Then said Arthur, ” It were well for thee, Gwrhyr Gwalstawt Ieithoedd, to go upon this quest, for thou knowest all languages, and art familiar with those of the birds and the beasts. Go, Eidoel, likewise with my men in search of thy cousin. And as for you, Kay and Bedwyr, I have hope of whatever adventure ye are in quest of’ that ye will achieve it. Achieve ye this adventure for me.”

These went forward until they came to the Ousel of Cilgwri, and Gwrhyr adjured her for the sake of Heaven, saying, “Tell me if thou knowest aught of Mabon, the son of Modron, who was taken when three nights old from between his mother and the wall.

And the Ousel answered, “When I first came here there was a smith’s anvil in this place, and I was then a young bird, and from that time no work has been done upon it, save the pecking of my beak every evening, and now there is not so much as the size of a nut remaining thereof; yet the vengeance of Heaven be upon me if during all that time I have ever heard of the man for whom you inquire. Nevertheless, there is a race of animals who were formed before me, and 1 will be your guide to them.”

So they proceeded to the place where was the Stag of Redynvre.

Stag of Redynvre, behold we are come to thee, an embassy from Arthur, for we have not heard of any animal older than thou. Say, knowest thou aught of Mabon?”

The stag said, “When first I came hither, there was a plain all around me, without any trees save one oak sapling, which grew up to be an oak with an hundred branches. And that oak has since perished, so that now nothing remains of it but the withered stump; and from that day to this I have been here, yet have I never heard of the man for whom you inquire. Nevertheless, I will be your guide to the place where there is an animal which was formed before I was.”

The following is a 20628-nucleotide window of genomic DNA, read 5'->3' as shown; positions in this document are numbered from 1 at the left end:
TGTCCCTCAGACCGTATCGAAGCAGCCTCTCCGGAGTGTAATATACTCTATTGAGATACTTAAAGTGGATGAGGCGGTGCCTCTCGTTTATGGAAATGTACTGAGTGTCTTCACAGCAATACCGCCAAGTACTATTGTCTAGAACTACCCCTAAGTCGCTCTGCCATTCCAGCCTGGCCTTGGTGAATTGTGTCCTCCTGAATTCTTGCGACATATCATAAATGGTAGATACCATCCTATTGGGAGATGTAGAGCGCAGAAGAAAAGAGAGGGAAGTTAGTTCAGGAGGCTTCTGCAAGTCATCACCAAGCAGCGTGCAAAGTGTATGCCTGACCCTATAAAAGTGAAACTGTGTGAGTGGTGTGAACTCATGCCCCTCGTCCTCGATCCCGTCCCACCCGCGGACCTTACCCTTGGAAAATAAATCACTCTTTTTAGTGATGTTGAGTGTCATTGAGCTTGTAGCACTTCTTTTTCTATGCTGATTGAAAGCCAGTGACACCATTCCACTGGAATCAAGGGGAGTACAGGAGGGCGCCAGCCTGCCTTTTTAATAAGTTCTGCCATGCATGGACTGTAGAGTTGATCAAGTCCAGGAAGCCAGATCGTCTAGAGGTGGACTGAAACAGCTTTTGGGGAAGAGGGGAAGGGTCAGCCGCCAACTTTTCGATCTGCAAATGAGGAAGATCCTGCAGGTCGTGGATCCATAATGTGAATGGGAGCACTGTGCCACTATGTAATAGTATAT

So they proceeded to the place where was the Owl of Cwm Cawlwyd, to inquire of him concerning Mabon.

And the owl said, “If I knew I would tell you. When first I came hither, the wide valley you see was a wooded glen. And a race of men came and rooted it up. And there grew there a second wood, and this wood is the third. My wings, are they not withered stumps? Yet all this time, even until to-day, I have never heard of the man for whom you inquire. Nevertheless, I will be the guide of Arthur’s embassy until you come to the place where is the oldest


animal in this world, and the one who has travelled most, the eagle of Gwern Abwy.”

When they came to the eagle, Gwrhyr asked it the same question; but it replied, “I have been here for a great space of time, and when I first came hither there was a rock here, from the top of which I pecked at the stars every evening, and now it is not so much as a span high. From that day to this I have been here, and I have never heard of the man for whom you inquire, except once when I went in search of food as far as Llyn Llyw. And when I came there, I struck my talons into a salmon, thinking he would serve me as food for a long time. But he drew me into the deep, and I was scarcely able to escape from him. Mter that I went with my whole kindred to attack him and to try to destroy him, but he sent messengers and made peace with me, and came and besought me to take fifty fish-spears out of his back. Unless he know something of him whom you seek, I cannot tell you who may. However, I will guide you to the place where he is.

So they went thither, and the eagle said, “Salmon of Uyn .Llyw, I have come to thee with an embassy from Arthur to ask thee if thou knowest aught concerning Mabon, the son of Modron, who was taken away at three nights old from between his mother and the wall.”

And the salmon answered, “As much as I know I will tell thee. With every tide I go along the river upwards, until I come near to the walls of Gloucester, and there have I found such wrong as I never found elsewhere; and to the end that ye may give credence thereto, let one of you go thither upon each of my two shoulders.”

So Kay and Gwrhyr went upon his shoulders, and they proceeded till they came to the wall of the prison, and they heard a great wailing and lamenting from the dungeon.